I updated the post to explain how to configure the browser plugin for Firefox and Chromium. Should you still have questions, please shoot them.


      • Anna Bell says:

        Thanks for your time. I have tried the steps you mentioned, but it didn’t work for me (firefox or chromium).
        Btw in my Java_home folder I don’t have a lib that contains my i386 folder. The JRE folder contains a lib and that one contains the i386.
        So the link I used was: $JAVA_HOME/jre/lib/i386 …etc

        I will try to delete my jdk, although it works…even for eclipse, and try it again.

      • Stephan says:

        Indeed, I used the JRE for the plugin. I gotta update my post. Thanks for the feedback.

  5. Anna Bell says:

    It don’t work.

    My JDK is located in here: /usr/lib/jvm/jdk1.6.0_30/
    And the symbolic link is this: /etc/alternatives/java

    In my .bashrc file I’ve done this:
    export JAVA_HOME=”/etc/alternatives/java”
    export PATH=$PATH:$JAVA_HOME/bin

    So when I want to use the plugin for firefox (or chrome), I will type: sudo ln -s /usr/lib/jvm/jdk1.6.0_30/jre/lib/i386/ /usr/lib/firefox-addons/plugins/ (and for chrome, I will use the chrome folder of course).

    Eclipse works fine, HelloWorld works also fine ;).
    When I echo the $JAVA_HOME, it will give me the symbolic link (/etc/alternatives/java).
    When I try java -version in the terminal it will give me the java version.

    I am desperate :X

    • Anna Bell says:

      OW sorry didn’t saw your last post, I will w8 for the update 🙂

      • Stephan says:

        What’s your current problem? I can’t fathom it from your comments, so I can’t provide appropriate guidance :s

    • Anna Bell says:

      Hi Stephan,

      I still have the problem, that I can’t see the java plugin in my browsers (firefox and chrome).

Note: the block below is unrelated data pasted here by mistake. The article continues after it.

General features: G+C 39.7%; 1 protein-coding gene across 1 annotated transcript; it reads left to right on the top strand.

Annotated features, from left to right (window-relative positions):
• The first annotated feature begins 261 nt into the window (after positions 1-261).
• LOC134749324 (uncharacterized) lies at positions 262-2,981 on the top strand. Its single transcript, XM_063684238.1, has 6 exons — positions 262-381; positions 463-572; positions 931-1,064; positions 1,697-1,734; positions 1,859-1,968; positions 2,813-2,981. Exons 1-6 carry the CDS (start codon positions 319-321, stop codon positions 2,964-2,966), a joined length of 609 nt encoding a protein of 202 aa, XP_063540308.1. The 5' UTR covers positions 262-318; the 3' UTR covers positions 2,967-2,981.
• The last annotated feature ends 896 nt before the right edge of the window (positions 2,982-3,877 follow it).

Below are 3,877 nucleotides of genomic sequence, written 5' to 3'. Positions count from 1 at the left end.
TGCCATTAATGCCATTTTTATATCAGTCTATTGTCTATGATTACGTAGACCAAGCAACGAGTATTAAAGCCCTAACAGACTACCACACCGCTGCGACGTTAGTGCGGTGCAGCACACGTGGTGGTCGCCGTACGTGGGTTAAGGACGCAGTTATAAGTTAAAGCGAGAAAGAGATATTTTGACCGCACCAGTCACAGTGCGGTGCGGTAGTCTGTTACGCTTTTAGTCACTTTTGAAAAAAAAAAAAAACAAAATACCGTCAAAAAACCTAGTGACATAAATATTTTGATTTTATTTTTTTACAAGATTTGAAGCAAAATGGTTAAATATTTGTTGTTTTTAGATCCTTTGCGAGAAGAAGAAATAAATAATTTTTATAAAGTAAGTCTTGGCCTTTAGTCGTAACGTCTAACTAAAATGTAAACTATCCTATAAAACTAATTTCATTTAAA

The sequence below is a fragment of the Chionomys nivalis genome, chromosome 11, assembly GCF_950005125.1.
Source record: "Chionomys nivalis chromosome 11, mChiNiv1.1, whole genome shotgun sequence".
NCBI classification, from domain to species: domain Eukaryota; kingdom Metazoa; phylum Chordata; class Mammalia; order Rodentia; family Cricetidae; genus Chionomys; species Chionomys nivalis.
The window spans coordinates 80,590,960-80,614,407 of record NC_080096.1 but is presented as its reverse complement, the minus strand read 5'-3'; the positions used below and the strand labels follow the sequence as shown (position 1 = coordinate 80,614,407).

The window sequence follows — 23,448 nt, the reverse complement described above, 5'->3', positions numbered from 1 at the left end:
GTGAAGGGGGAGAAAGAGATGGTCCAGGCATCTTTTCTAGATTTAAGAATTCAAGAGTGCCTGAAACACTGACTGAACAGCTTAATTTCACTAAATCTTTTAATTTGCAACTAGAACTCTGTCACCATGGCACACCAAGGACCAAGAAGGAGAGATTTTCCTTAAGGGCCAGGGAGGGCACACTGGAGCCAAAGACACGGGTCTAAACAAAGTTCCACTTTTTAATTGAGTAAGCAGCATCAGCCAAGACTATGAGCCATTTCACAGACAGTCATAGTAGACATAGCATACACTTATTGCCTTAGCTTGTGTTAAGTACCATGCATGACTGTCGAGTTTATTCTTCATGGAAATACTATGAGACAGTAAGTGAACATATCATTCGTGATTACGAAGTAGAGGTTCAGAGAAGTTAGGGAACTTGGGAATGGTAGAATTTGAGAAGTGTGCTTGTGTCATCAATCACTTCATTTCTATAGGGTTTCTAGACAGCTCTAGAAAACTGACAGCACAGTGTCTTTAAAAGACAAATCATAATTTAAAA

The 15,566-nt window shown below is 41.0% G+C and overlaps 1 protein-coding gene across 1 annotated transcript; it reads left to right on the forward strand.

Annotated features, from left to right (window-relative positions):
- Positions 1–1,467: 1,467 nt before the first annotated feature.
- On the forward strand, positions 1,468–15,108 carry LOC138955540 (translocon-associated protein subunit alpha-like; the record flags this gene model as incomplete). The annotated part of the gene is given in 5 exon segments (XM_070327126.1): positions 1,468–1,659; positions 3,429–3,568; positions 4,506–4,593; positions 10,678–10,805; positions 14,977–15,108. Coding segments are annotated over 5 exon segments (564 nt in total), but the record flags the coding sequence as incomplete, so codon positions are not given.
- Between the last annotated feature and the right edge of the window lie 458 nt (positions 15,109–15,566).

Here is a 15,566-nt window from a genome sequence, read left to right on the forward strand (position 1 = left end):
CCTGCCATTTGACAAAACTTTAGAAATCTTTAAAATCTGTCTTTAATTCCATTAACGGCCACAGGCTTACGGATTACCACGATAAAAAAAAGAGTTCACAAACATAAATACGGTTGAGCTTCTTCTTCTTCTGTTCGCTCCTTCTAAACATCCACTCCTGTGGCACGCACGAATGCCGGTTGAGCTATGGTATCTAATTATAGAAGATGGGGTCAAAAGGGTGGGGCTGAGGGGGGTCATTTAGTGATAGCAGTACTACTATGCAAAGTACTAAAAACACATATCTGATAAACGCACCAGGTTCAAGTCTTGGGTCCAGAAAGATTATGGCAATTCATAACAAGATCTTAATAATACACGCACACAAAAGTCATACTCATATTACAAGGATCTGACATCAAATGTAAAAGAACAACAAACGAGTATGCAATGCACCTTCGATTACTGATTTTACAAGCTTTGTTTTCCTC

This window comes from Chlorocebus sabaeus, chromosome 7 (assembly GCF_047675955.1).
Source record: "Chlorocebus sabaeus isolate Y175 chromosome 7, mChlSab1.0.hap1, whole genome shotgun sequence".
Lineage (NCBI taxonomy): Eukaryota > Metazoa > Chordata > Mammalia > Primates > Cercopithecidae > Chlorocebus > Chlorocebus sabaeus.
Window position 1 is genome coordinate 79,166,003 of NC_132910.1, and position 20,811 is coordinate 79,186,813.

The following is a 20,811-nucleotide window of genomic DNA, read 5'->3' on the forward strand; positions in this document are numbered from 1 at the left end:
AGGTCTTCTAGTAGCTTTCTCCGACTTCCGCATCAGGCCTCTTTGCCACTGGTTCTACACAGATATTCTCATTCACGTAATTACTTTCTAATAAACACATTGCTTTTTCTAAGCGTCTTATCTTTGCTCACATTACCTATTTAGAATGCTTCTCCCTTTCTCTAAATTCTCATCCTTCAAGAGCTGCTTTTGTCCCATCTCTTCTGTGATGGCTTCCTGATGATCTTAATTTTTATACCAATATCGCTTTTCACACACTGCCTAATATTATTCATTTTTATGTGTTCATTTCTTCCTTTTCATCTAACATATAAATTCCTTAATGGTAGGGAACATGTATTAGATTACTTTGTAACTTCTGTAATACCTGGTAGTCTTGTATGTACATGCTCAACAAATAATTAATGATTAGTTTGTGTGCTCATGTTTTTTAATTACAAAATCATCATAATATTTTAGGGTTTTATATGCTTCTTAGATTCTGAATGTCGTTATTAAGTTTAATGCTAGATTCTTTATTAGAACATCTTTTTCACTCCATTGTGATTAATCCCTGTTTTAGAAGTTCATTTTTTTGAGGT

And if I go to the test site you provided, I need to install some plugins. But that shouldn’t be necessary because I have the JDK and created the symbolic link.

      The text above, is my jdk location and are the steps that I have taken in order to create the symbolic link for my browsers.


      p.s. sorry for my english ;X

      • Stephan says:

        Hi Anna,

        I had a problem with the plugin not being found because of an improper symlink. Can you check that the symlink is correct?

        In the case of Chrome, the folder is different from that of Chromium and it is also mandatory to enable the plugins.

        In the case of Firefox, I actually did not have to do anything special to get it to work. I can’t fathom any reason but incorrect symlinks.


      • Anna Bell says:

        Omg I finally got it….yeah sorry for my noobness, just made the switch!
        I installed the 32bit jdk version and had a 64bit browser, that will not work. It works with a 64bit jdk if you have a 64bit browser :P.

        Thanks for your spare time

  6. Wow! Thank you so much! Works great! 😀

  7. No says:

    Thanks man, this helped a lot and I finally can go on with my work 🙂

  8. Pingback: Hadoop: Prerequisite for Hadoop Setup in Ubuntu | In Cloud We Trust - 8KMiles

    • michelle says:


      I have set JAVA_HOME and PATH variable as in this discussion but I have this error “ClassNotFound” when I used the “java” command to run my “helloworld.class”. What’s the problem? Hope can help. Thanks.

      • Stephan says:


        As you got the ClassNotFound exception, that means that your Java installation works fine.

        The problem is a runtime problem. The class not found means that the class you are trying to run or use is not in the execution classpath. this classpath shall contain all the classes that are used by your program.

        How do you compile and run your program?


  9. j says:

    thanks much! Still works in Xubuntu 12.04. Your tutorial was very easy to follow

  10. I had difficulty getting this to work for OFBiz.Apache.Org so I wrote a brief description here

  11. Pingback: Install JDK 6 on Ubuntu

  12. Mau says:

    By far, the best tutorial out there. It’s the only one I have been able to setup from an Ubuntu Server. Thanks a lot pal!